Restoration of Status

Where a foreign worker, international student or visitor has failed to apply for an extension of their status prior to the expiry of their current status document and have subsequently lost their temporary resident status in Canada, they may be eligible for a restoration. Section 182 of the IRPR provides that temporary resident status can be restored where it is established that a visitor, worker or student meets the initial requirements for their stay and have not failed to comply with the specified conditions. A restoration of status is only available within ninety (90) days of the expiry date of the individual’s Canadian status document and the individual must have only failed to comply with one or more of the following conditions:

  • The individual lost status because they remained in Canada longer than the period authorized for their stay (but not longer than 90 days);
  • The individual was not required to obtain a work permit to work in Canada, but changed employers, type of work, or location of work without applying to change these conditions if they were specified on the visitor record;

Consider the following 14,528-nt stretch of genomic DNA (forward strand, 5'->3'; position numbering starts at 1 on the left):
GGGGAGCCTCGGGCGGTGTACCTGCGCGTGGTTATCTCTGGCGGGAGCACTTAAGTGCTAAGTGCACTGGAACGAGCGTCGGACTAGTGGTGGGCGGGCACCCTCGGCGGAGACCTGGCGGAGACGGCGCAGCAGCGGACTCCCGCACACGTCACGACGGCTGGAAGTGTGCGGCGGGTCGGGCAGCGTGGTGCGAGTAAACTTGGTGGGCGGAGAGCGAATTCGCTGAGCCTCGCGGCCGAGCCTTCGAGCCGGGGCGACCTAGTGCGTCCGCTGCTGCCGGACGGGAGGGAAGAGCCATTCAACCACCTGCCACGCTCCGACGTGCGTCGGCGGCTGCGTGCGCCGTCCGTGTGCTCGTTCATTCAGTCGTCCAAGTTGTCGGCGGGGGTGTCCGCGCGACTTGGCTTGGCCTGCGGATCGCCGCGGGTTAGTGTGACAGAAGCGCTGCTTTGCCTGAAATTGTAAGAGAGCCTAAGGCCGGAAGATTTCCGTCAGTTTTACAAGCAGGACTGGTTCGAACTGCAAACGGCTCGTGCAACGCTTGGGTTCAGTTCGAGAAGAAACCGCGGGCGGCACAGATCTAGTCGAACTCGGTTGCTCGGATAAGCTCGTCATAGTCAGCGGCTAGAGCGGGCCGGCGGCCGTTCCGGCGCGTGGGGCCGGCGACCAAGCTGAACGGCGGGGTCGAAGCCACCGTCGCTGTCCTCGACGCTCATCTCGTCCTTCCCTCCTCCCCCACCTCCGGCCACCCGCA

• The individual changed the type of studies, educational institution, location of studies, or times and periods of studies without applying to change these conditions on their study permit if they were specified on the study permit; or
  • The individual continues to meet the initial requirements for their stay and have not failed to comply with any other conditions imposed.

Thus, if an individual lost their status in Canada less than 90 days ago, failed to comply with one or more of the above conditions, but still met the initial requirements of their stay, a restoration of status may be a viable option for them.